Captain America: The First Avenger DVD REVIEW

Chris Evans has a shield day

Chris Evans once told us that the strangest place he'd had sex was in a restaurant toilet, you know. That isn't strictly relevant to this picture, but who cares?


2011 * 12 * 119 minutes * £19.99 (DVD)/£27.99 (Triple-Play Blu-ray)/£29.99 (Triple-Play Blu-ray 3D)
Distributor: Paramount Home Entertainment
Director: Joe Johnston
Cast: Chris Evans, Tommy Lee Jones, Hugo Weaving, Hayley Atwell, Sebastian Stan, Dominic Cooper

If there’s one thing that Americans know, it’s how to put on a show. A well-choreographed bit of the old razzle dazzle performed with vigour by the shiny of tooth and buffed of muscle can lighten even the darkest of hearts. Yes, the nation that invented showbiz knows more than any other the value of spectacle, and as a result Captain America: The First Avenger is the perfect marriage of classic comic-book caper to explosive Hollywood bombast.

It’s 1942, and the USA is at war. Steve Rogers (Chris Evans), a Brooklyn native with a heart of gold but the body of a prepubescent girl, is determined to try and sign up for the fight, no matter how many times the US Army rejects him. Chosen to take part in a super-soldier program run by cuddly German ex-pat Dr Abraham Erskine (Stanley Tucci), Rogers is injected with a serum that transforms him into six-and-a-half strapping feet of prime beefcake, and Captain America is born.

Cap’s origins are well known to even the most casual of comic-book fans, and The First Avenger’s opening works beautifully mainly because it subverts many of those expectations. Director Joe Johnston takes his time to get to know Steve Rogers in his scrawny earlier incarnation, hammering home the idea that it’s not the size of the dog in the fight but the fight in the dog that counts. The CGI alone is enough to make these early scenes fascinating – whichever dark arts were used to shrink Chris Evans’s entire body are uncanny – and when Rogers is transformed, you never completely shake the image of the skinny guy.

Post-super-soldier injection, Cap is sent off on a morale-boosting tour of the States, gaining his gaudy stars and stripes costume in the process. A brilliant period piece complete with high-kicking showgirls, it’s a neat trick that allows Johnston to tie in comics history as Cap bitch-slaps Hitler night after night to delighted fans and has his own comic published. All the fun and games comes to an end when the show winds its way to an actual war zone though, and it’s here that Captain America really lives up to its all-action billing.

From the moment Cap jumps out of Howard Stark’s spectacularly shiny plane to single-handedly rescue half the US Army from a hidden Hydra fortress, setpiece after setpiece is thrown at the screen – with varying levels of success. Some, like that initial exhilirating jail break, pull you into the action completely, but a forest bike chase ends up more Epping than Endor, somehow lacking energy no matter how many bullets Cap deflects. Ultimately the good outweighs the bad though, with the final assault on Hydra and a mid-air scrap with the Red Skull right at the close particular stand-outs.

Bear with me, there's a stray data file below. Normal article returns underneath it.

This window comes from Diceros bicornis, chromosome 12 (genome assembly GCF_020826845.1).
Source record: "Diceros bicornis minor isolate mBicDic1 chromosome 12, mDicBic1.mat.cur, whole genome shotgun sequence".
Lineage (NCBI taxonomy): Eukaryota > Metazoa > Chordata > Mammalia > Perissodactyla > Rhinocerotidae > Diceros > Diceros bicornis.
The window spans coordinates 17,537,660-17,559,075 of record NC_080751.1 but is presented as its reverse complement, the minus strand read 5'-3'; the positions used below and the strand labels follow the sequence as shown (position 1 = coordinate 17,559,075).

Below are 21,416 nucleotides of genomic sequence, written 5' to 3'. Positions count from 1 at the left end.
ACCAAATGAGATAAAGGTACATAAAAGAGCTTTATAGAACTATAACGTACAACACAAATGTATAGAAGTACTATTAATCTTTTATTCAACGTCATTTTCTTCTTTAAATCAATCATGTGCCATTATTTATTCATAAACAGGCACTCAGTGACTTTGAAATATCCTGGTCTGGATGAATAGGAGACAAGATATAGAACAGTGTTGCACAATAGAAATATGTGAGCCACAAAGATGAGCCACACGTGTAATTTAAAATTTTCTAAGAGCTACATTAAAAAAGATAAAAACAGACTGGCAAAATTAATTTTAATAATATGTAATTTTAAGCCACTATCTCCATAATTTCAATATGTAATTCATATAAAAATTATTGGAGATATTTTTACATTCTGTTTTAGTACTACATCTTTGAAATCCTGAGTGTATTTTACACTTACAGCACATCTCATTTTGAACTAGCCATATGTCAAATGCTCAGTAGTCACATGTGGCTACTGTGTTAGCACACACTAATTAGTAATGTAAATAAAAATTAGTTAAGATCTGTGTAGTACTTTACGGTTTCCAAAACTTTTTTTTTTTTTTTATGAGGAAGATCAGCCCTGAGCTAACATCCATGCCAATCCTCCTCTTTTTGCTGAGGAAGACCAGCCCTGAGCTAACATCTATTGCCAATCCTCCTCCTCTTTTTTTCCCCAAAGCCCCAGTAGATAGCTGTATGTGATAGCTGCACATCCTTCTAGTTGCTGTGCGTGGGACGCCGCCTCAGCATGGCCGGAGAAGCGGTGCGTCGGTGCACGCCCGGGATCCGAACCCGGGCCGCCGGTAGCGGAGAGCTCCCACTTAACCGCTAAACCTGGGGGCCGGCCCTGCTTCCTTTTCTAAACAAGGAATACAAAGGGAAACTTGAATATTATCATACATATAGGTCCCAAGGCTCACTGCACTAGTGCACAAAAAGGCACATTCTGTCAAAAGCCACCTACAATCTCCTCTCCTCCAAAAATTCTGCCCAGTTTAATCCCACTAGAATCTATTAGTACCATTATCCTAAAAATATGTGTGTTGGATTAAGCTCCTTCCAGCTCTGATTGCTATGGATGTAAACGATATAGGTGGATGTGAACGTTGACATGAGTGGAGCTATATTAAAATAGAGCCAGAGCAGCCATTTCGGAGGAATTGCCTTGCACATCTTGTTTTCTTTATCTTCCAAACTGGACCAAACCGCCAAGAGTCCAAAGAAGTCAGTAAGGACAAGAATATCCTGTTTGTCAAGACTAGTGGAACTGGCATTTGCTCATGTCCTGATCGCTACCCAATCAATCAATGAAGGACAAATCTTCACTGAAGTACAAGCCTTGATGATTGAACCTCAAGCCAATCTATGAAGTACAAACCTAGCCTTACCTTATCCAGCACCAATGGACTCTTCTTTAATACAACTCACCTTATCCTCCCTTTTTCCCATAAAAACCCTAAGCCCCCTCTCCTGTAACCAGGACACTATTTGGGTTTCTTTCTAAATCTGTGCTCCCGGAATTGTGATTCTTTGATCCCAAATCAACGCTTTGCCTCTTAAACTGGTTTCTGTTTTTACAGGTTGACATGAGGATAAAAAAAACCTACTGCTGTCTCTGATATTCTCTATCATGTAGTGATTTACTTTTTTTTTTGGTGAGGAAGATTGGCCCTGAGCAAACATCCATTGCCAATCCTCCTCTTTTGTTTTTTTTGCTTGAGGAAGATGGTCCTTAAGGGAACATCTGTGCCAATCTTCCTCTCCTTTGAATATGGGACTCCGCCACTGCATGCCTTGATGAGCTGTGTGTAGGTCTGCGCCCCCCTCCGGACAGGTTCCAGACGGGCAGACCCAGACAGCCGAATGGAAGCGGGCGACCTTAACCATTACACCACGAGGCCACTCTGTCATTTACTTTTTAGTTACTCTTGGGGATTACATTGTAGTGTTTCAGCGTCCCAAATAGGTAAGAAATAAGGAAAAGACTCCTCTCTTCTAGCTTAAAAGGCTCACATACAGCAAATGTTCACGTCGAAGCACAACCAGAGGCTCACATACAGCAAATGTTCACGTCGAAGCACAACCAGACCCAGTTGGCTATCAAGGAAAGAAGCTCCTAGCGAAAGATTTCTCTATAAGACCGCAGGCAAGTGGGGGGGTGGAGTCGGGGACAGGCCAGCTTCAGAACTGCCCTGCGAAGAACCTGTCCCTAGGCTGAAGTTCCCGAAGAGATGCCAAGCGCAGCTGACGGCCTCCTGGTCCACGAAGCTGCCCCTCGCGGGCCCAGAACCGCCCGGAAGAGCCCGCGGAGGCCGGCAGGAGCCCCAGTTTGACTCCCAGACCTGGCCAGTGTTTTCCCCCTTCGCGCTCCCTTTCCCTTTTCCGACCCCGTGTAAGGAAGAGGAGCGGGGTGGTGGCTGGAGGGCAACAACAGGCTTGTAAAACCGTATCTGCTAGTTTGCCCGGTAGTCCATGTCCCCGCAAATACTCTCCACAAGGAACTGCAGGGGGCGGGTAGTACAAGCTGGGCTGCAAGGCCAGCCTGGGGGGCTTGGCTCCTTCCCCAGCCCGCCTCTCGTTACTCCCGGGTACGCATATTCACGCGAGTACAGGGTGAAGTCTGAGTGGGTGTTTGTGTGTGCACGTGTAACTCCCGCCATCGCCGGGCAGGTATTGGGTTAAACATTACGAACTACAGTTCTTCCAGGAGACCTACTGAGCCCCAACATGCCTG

The Red Skull, playing with relish by Hugo Weaving, is a devilish adversary, utilising the destructive power of Asgardian Macguffin the Tesseract to further his evil schemes. But both the schemes themselves and his Hydra organisation are a little more troubling. From then on, the Hydra henchmen act as Nazi substitutes, faceless black goons with amazing weaponry but the feeble aim of imperial stormtroopers. They must be twice as evil as the Nazis because they use two arms to salute instead of one, but they’re such useless soldiers that they never seem like a real threat. Similarly, the Red Skull’s key aim appears to be “kill everyone in the world”. While it’s good to have ambition, it’s a weirdly formless threat that doesn’t really make sense.

Crucially, for a film stuffed full of computerised effects and outlandish weaponry, Captain America has plenty of heart and is refreshingly free of cynicism. Chris Evans’s Cap is a principled underdog, a dogged scrapper who remains humble even when he’s turned into a running, jumping, bad-guy-busting Adonis. Hayley Atwell kicks ass as Peggy Carter (even though she’s made to do so under roughly four tons of make-up), and her romance with Rogers is sweet rather than sexy, which is totally fitting in a ’40s context.

Full of knowing nods for fans and stunningly designed – the retro-futuristic forties look good enough to eat – with a mouth-watering ending, Captain America might not be perfect but it is an awful lot of fun. The wait for The Avengers just got even tougher for True Believers everywhere.

Extras: There’s a sliding scale of extras available, depending on which combination of discs you decide to splash your cash on. The  DVD release (rated) includes a commentary from Joe Johnston, director of photography Shelly Johnson and editor Jeff Ford; two featurettes, in the form of costume design docu “Outfitting A Hero” (10 minutes) and “The Assembly Begins” (a minute-long tease for next year’s Avengers movie); plus trailers for the Cap videogame and The Avengers Animated. The Blu-ray and 3D editions beef things up a bit with “A Funny Thing Happened On The Way To Thor’s Hammer” (a minute-long short in which a kick-ass Agent Coulson finds himself caught up in an armed robbery), five more featurettes, seven deleted scenes and trailers.

Rob Power

Read more of our Captain America/The Avengers features.